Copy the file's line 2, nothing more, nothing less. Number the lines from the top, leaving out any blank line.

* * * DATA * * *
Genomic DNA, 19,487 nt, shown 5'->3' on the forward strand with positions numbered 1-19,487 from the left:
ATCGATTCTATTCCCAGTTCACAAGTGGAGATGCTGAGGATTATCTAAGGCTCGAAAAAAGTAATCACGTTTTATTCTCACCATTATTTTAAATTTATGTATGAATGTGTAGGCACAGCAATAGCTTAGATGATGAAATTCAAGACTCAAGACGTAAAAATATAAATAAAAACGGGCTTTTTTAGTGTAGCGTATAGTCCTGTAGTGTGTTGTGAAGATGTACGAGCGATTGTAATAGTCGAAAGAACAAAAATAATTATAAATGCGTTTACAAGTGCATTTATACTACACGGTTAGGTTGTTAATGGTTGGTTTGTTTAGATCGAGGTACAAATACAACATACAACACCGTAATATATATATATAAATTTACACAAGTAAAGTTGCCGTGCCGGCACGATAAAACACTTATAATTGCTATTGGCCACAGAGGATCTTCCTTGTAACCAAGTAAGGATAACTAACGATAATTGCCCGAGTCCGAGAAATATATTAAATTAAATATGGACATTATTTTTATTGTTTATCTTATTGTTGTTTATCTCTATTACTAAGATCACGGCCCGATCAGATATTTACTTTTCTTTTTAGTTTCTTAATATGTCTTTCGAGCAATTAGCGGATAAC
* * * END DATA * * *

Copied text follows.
ATCGATTCTATTCCCAGTTCACAAGTGGAGATGCTGAGGATTATCTAAGGCTCGAAAAAAGTAATCACGTTTTATTCTCACCATTATTTTAAATTTATGTATGAATGTGTAGGCACAGCAATAGCTTAGATGATGAAATTCAAGACTCAAGACGTAAAAATATAAATAAAAACGGGCTTTTTTAGTGTAGCGTATAGTCCTGTAGTGTGTTGTGAAGATGTACGAGCGATTGTAATAGTCGAAAGAACAAAAATAATTATAAATGCGTTTACAAGTGCATTTATACTACACGGTTAGGTTGTTAATGGTTGGTTTGTTTAGATCGAGGTACAAATACAACATACAACACCGTAATATATATATATAAATTTACACAAGTAAAGTTGCCGTGCCGGCACGATAAAACACTTATAATTGCTATTGGCCACAGAGGATCTTCCTTGTAACCAAGTAAGGATAACTAACGATAATTGCCCGAGTCCGAGAAATATATTAAATTAAATATGGACATTATTTTTATTGTTTATCTTATTGTTGTTTATCTCTATTACTAAGATCACGGCCCGATCAGATATTTACTTTTCTTTTTAGTTTCTTAATATGTCTTTCGAGCAATTAGCGGATAAC